The PSI further sets out that assessments should be based upon the prisoner’s efforts to meet requirements, and also that the IEP scheme should not penalise behaviour which is the direct consequence of a protected characteristic such as disability or age. So, for example, to gain Enhanced you are required to participate fully in work and to help other prisoners and staff. If the only work available is located up a flight of stairs, a wheelchair bound prisoner should not be denied Enhanced for not working. Similarly, a prisoner could apply for jobs as a listener, as a Toe by Toe Supporter, as a ‘Buddy’, a peer supporter, a recovery champion, a wing representative, or as a disability assistant but if there are no vacancies they cannot obtain such a role. They have nevertheless made the effort though and so they should not be denied their Enhanced. And yet I have known both of these types of people to be denied Enhanced on my wing alone. In fact, I have even known an education mentor (who is clearly helping others) to be demoted from Enhanced because although he is helping others, education mentor is not one of the examples of how this might he done listed in the PSI.

The final thing which must be considered on an appeal against a decision to downgrade is that objectives linked to offending behaviour programs should be based on the treatment manager’s assessment of the prisoner rather than attendance on a program. It wouldn’t be fair to downgrade a prisoner for not completing the Thinking Skills Program when the treatment manager doesn’t believe the prisoner needs to do this course and so will not offer them a place. This has a direct impact on those who are maintaining their innocence. Most prisoners who say they are not guilty of the offence they have been convicted of also believe that participating in offending behaviour courses means admitting to something you didn’t do. My advice to people in this situation has always been the same and I can tell you that those who have taken it have invariably gained and maintained their Enhanced status. Instead of point blank refusing to do a course or saying you can’t do it, ask to do it. Ask to be assessed. When the assessment is carried out and you are asked what happened play the politician. Instead of saying you didn’t do it or, worse, lying and saying you did, say something alone. the lines of, “I have no memory of committing the offence but I have been convicted of x, y, and z, (giving details) and I would like to explore this further in order to address any risk factors which are raised by these convictions.” This almost always leads the treatment manager to say you are not suitable for the program because you are not admitting to the offence, but as long as you have kept written copies of your requests to participate in the relevant courses, they cannot say you are unmotivated. In other words, you could he deemed eligible and suitable for a course, but not ready for the course. The PSI states that where the offender is not ready due to denial the prisoner’s refusal to undertake the course will prevent him from obtaining Enhanced, or perhaps even Standard regime status. But if you have not refused either directly or indirectly, then this should not be used against you. That said, prisons are often a law unto themselves and may occasionally downgrade under the pretence of other reasons simply out of spite. But the point remains. If you choose your words carefully, you can avoid many of the commonly experienced headaches faced by prisoners who maintain their innocence.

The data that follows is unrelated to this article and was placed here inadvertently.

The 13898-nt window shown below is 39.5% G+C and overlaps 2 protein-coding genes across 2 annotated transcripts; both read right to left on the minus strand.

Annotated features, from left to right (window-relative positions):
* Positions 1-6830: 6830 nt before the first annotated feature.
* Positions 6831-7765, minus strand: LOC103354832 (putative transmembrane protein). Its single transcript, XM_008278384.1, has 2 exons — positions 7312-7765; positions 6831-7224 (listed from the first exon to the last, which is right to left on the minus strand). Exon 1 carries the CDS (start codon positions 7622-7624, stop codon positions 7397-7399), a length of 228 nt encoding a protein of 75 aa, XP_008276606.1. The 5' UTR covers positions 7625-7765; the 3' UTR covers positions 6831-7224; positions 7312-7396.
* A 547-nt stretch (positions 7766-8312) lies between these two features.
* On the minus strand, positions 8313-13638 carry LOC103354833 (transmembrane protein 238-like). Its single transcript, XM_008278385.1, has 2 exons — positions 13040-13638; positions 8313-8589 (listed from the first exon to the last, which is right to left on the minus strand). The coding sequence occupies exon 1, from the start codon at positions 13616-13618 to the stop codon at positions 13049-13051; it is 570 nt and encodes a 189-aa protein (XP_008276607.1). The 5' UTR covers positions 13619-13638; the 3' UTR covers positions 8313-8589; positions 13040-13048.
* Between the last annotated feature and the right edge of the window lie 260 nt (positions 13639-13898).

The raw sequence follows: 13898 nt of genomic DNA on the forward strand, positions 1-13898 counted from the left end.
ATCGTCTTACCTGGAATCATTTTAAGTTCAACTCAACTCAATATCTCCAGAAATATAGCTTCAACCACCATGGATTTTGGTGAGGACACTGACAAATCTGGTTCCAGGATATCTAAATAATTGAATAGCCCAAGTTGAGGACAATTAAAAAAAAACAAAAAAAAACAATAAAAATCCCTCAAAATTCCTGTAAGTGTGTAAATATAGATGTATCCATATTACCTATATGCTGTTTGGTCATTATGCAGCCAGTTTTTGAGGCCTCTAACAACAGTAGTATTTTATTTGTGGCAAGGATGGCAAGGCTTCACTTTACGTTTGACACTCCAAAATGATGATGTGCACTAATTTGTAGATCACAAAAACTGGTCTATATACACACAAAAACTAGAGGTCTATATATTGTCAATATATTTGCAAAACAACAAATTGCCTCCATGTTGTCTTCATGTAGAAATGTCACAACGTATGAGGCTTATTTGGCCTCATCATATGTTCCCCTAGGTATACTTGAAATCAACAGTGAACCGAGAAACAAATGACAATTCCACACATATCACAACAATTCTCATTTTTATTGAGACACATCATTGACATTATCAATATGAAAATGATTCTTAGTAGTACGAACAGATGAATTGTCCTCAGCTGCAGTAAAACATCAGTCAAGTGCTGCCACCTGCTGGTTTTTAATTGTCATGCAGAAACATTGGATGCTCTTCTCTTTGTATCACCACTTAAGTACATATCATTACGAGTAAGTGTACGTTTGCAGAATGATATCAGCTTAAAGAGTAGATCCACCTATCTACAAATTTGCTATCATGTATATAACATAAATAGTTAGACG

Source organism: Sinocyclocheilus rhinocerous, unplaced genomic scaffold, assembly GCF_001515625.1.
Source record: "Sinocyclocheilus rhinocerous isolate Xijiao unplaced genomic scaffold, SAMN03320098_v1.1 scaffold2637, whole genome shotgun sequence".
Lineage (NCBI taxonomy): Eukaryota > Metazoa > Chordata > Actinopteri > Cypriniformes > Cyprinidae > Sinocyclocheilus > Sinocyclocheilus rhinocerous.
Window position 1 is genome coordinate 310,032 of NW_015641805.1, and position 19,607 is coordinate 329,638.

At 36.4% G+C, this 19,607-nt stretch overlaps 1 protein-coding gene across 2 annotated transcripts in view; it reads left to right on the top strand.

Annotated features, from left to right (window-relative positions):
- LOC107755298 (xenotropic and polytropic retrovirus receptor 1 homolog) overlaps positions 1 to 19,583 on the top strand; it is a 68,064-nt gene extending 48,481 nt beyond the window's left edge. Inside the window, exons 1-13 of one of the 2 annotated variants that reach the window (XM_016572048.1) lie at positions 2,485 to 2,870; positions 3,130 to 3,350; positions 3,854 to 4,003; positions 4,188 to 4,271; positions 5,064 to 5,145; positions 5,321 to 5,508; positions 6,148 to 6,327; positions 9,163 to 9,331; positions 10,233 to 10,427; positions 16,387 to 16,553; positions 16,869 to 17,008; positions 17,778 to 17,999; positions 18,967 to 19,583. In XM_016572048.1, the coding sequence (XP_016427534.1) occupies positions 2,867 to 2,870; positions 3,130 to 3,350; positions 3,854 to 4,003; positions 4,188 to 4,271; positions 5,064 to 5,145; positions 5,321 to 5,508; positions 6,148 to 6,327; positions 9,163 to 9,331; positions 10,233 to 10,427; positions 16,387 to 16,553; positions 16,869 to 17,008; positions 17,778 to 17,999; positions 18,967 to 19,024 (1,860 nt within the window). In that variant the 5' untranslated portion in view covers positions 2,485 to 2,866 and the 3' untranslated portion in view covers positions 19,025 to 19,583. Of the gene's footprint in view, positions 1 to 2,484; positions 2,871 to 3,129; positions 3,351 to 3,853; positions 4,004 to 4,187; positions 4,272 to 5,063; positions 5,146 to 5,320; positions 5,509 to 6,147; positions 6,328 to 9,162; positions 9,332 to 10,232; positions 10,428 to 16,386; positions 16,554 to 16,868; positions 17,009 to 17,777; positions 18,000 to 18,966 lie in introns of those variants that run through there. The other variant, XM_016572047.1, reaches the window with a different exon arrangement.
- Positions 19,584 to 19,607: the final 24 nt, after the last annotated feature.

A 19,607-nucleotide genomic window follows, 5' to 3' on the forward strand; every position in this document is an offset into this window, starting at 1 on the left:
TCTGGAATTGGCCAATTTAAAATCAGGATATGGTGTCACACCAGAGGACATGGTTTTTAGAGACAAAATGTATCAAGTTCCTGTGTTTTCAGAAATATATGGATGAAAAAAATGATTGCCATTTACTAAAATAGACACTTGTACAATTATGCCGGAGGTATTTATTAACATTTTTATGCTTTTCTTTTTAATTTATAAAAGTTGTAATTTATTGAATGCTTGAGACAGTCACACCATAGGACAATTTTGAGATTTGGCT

Overall the IEP appeals system and the way the scheme is applied to those maintaining their innocence is no different to the PSI as a whole or to most PSIs. The theory is great and every rule is there for a reason. The way it is applied in reality is something else entirely.